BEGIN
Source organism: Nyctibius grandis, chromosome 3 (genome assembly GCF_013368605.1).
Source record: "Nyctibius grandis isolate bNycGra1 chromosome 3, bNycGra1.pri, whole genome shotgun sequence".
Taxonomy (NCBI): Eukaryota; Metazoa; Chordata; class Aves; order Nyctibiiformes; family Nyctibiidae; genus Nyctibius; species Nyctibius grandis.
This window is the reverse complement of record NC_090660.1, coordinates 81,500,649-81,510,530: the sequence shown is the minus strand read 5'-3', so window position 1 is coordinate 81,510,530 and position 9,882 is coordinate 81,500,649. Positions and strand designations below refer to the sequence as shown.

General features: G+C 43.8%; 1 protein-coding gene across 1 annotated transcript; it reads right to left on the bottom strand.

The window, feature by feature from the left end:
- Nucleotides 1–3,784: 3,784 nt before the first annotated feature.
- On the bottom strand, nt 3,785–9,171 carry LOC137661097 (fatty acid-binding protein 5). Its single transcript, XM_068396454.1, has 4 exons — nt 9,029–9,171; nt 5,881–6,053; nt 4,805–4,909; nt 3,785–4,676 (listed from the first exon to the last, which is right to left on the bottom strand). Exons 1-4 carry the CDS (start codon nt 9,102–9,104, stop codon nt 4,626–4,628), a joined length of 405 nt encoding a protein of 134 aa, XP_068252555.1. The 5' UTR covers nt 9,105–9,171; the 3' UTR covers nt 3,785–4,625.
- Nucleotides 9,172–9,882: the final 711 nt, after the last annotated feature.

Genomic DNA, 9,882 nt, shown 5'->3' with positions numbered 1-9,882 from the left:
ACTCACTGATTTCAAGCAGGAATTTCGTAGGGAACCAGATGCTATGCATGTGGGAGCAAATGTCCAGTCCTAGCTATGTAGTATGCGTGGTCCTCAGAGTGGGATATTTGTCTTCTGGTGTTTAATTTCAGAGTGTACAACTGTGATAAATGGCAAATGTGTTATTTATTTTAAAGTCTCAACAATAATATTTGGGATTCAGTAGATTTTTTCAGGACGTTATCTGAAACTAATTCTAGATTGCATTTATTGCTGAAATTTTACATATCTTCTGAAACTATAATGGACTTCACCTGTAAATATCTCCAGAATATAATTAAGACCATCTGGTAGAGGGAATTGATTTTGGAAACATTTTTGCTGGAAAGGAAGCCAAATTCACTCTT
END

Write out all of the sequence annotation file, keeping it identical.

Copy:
Source organism: Nyctibius grandis, chromosome 3 (genome assembly GCF_013368605.1).
Source record: "Nyctibius grandis isolate bNycGra1 chromosome 3, bNycGra1.pri, whole genome shotgun sequence".
Taxonomy (NCBI): Eukaryota; Metazoa; Chordata; class Aves; order Nyctibiiformes; family Nyctibiidae; genus Nyctibius; species Nyctibius grandis.
This window is the reverse complement of record NC_090660.1, coordinates 81,500,649-81,510,530: the sequence shown is the minus strand read 5'-3', so window position 1 is coordinate 81,510,530 and position 9,882 is coordinate 81,500,649. Positions and strand designations below refer to the sequence as shown.

General features: G+C 43.8%; 1 protein-coding gene across 1 annotated transcript; it reads right to left on the bottom strand.

The window, feature by feature from the left end:
- Nucleotides 1–3,784: 3,784 nt before the first annotated feature.
- On the bottom strand, nt 3,785–9,171 carry LOC137661097 (fatty acid-binding protein 5). Its single transcript, XM_068396454.1, has 4 exons — nt 9,029–9,171; nt 5,881–6,053; nt 4,805–4,909; nt 3,785–4,676 (listed from the first exon to the last, which is right to left on the bottom strand). Exons 1-4 carry the CDS (start codon nt 9,102–9,104, stop codon nt 4,626–4,628), a joined length of 405 nt encoding a protein of 134 aa, XP_068252555.1. The 5' UTR covers nt 9,105–9,171; the 3' UTR covers nt 3,785–4,625.
- Nucleotides 9,172–9,882: the final 711 nt, after the last annotated feature.

Genomic DNA, 9,882 nt, shown 5'->3' with positions numbered 1-9,882 from the left:
ACTCACTGATTTCAAGCAGGAATTTCGTAGGGAACCAGATGCTATGCATGTGGGAGCAAATGTCCAGTCCTAGCTATGTAGTATGCGTGGTCCTCAGAGTGGGATATTTGTCTTCTGGTGTTTAATTTCAGAGTGTACAACTGTGATAAATGGCAAATGTGTTATTTATTTTAAAGTCTCAACAATAATATTTGGGATTCAGTAGATTTTTTCAGGACGTTATCTGAAACTAATTCTAGATTGCATTTATTGCTGAAATTTTACATATCTTCTGAAACTATAATGGACTTCACCTGTAAATATCTCCAGAATATAATTAAGACCATCTGGTAGAGGGAATTGATTTTGGAAACATTTTTGCTGGAAAGGAAGCCAAATTCACTCTT